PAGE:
A Vergennes Union High School teacher who has inspiredstudents for 22 years has been named Vermont’s humanities educator of theyear for 2006. The Vermont Humanities Council has chosen RobertaSteponaitis, a teacher of history and geography, to receive its annualVictor R. Swenson Humanities Educator Award. The award is the fourth givenout by VHC since inaugurating the award in 2003.”Roberta Steponaitis is the teacher they [students] will remember when theythink back to their high school days, as having made a pivotal difference intheir lives,” said Dr. Carol Spencer, Director of Curriculum and StaffDevelopment of the Addison Northwest Supervisory Union, in her nominationletter. “She touches the lives of the students she meets in a personal andinfluential way.”Vermont Humanities Council Chair Melissa Hersh will present the award atVHC’s Fall Conference, “Setting as Character: Vermont’s Landscape, Stories,and Sense of Place,” November 4 at the Killington Grand Hotel in Killington.The ceremony will take place at 8:30 a.m. and will include a presentation ofa $1,000 check to Ms. Steponaitis.VHC created the award to recognize a Vermont educator on an annual basis andto honor Victor R. Swenson, the Council’s first executive director. Theaward is given to a Vermont educator in grades 6 through 12 who exemplifiesexcellence in the teaching of the humanities.Steponaitis has taught at Vergennes Union High School since 1984. Duringthose 22 years, she has taught at the middle and high school levels,offering courses in US History, global religions, world cultures, civics,and current events.She received her bachelor’s degree from the University of Vermont in 1982and her Masters of Education from the University of Phoenix in Arizona in2005. She will complete her PhD at the University of Phoenix in 2008.Says Spencer, “I believe that the spirit of inquiry that she fosters in herstudents clearly represents the spirit that the Victor Swenson HumanitiesEducator Award celebrates.”Steponaitis encourages her students to use primary resources to investigatethe lives of historical people. She founded the Otter Creek Basin StudentHistory Club to encourage passion about local, state, and national historyin her students. And she takes her students to museums and reenactmentsthroughout the region. Her students have earned many local, state, andnational awards.”Ms. Steponaitis’s . . . commitment to bringing history alive for herstudents has given two generations of students a stronger sense of belongingto a place in history,” notes Spencer. “She helps students to becomescholars. . . . She inspires students to aspire more highly in their lives.She reaches out and taps them on the shoulder and says, ‘you would be goodat this history project. Come on. Give it a try.’ For so many kids, that isall it takes to get them involved, and to help them make a commitment todeeper engagement in their schooling.”For more information about the award, contact the Vermont Humanities Councilat [email protected](link sends e-mail) or 802.262.2626, or visitwww.vermonthumanities.org(link is external).The Vermont Humanities Council is a private nonprofit working to bring thepower and the pleasure of the humanities to all Vermonters – of everybackground and in every community. The Council envisions a state in whichevery individual learns throughout life – a state in which all its citizensread, reflect, and participate in public affairs.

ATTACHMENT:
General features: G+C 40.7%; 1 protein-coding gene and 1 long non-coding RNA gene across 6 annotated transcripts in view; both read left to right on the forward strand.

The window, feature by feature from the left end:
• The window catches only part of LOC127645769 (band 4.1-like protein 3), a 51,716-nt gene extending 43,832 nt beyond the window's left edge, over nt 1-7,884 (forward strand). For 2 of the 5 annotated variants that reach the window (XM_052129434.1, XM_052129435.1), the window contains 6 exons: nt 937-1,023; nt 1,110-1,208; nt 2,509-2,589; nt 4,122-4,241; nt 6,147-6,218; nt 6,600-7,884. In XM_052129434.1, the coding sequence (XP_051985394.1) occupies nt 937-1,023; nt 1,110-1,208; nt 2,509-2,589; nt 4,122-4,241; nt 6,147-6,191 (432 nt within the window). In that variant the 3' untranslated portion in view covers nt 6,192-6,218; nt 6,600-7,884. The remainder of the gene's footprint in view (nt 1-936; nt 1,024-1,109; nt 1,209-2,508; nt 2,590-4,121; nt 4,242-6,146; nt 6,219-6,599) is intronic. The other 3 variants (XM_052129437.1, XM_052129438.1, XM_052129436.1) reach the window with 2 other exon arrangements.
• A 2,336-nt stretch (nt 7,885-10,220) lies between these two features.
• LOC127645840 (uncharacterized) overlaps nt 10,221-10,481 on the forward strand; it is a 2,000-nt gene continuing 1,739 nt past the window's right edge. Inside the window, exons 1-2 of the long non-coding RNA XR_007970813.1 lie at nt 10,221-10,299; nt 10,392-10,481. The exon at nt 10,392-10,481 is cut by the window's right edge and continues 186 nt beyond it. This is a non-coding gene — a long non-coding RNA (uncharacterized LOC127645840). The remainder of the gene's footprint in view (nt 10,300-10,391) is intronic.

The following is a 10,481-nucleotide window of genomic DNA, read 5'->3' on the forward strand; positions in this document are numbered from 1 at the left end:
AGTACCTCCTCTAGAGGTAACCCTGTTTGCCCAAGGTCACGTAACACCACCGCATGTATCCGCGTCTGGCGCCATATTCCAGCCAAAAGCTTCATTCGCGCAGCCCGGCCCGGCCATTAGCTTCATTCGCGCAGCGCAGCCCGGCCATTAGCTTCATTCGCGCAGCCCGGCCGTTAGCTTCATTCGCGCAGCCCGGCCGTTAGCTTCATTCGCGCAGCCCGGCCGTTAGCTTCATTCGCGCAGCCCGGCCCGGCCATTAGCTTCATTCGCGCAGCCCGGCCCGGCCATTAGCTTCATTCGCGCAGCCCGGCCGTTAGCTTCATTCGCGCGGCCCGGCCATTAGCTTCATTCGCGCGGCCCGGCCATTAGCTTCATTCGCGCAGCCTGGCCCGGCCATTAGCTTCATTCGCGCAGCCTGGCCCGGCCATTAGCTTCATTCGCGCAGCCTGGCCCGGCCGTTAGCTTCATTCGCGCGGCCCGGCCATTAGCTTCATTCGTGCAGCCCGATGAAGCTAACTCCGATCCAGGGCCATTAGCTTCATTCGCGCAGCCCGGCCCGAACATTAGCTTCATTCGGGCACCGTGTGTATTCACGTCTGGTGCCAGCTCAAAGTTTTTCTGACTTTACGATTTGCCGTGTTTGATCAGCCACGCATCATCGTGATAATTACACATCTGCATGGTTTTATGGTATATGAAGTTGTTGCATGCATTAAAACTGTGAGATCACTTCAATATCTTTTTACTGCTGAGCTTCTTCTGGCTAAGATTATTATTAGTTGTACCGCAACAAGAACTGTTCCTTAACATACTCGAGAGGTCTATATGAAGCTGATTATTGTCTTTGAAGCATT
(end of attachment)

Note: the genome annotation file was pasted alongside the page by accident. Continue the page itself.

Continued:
Rushville, Ind. — A dog credited with saving the lives of four children in a Rush County crash is missing and the owner is looking for help from local residents.Driver of the car, Austin Underhill, says he was on State Road 3 near State Road 244 Saturday around 9:30 p.m. with four children when a van crossed the centerline causing him to run off the road. When the airbag deployed it pushed Underhill out of the driver’s side door. Underhill suffered a broken hand and abdominal injuries.During the impact their dog, Simba, the Great Dane stood up, absorbing the impact and prevented the children from hitting the rear of the front seat. Underhill believes Simba’s actions prevent serious injury to the children.Following the crash, Underhill saw Simba running from the crash with an injury to one his front legs. The dog was last seen in the Rushville area. Information about Simba can be left by calling 765-716-7815.
No. 14 Syracuse (6-1) saw its undefeated season come to a close, losing to Wisconsin (5-3), 66-58, in overtime, in the Big Ten-ACC Challenge on Wednesday night in the Carrier Dome. Here are three quick observations from the SU loss.Getting Board Syracuse was severely outrebounded on the glass on Wednesday, 51-25. In the first half alone, SU had fewer defensive rebounds (8) than Wisconsin did offensive rebounds (9). Head coach Jim Boeheim said it would be a problem the Orange would have to make up for all season when the team found ways to overcome its rebounding woes in the Battle 4 Atlantis tournament.The first bucket of the second frame was from Ethan Happ, when he raised up over two defenders to get a put back. Two minutes later, he retained possession the same way by getting a board over Tyler Lydon and Tyler Roberson.Malachi Ricahrdson led Syracuse in rebounds with seven, and he had three more than any other Orange player.AdvertisementThis is placeholder textHis Shot After being taken almost completely out of the rotation against Connecticut and Texas A&M, Kaleb Joseph was given a chance to contribute on Wednesday. He played eight minutes in the first half and scored six points. His first shot was a long two that he made while being fouled in the act of shooting. His last basket was a step-back jumper.He reappeared in the second half to spell Roberson, who had four fouls. He assisted on one Trevor Cooney 3 in the second half that put the Orange on top. When he came out of the game with just over nine minutes to play, he did so to a round of applause.After combining for eight minutes in the last two games, he played 14 on Wednesday and recorded two assists, a steal and no turnovers to go with his scoring.Long Distance Relationship Syracuse started off its night by shooting just 2-of-12 from behind the arc well into the second half. It’s defense was keeping it in the game when the rebounding and shooting was not.But when Joseph fed Michael Gbinije a 3 at the right wing and then hit Cooney 31 seconds later, it capped off a two-minute stretch that saw the Orange hit three 3s and turn a one-point deficit into a 41-35 lead.With Syracuse up two, Gbinije took a step back on the dribble and his shot splashed through the net again. The Orange had lost its season-long touch in the first half, saw it revitalized in the second half, only to have it disappear again in overtime. Comments Published on December 2, 2015 at 9:30 pm Facebook Twitter Google+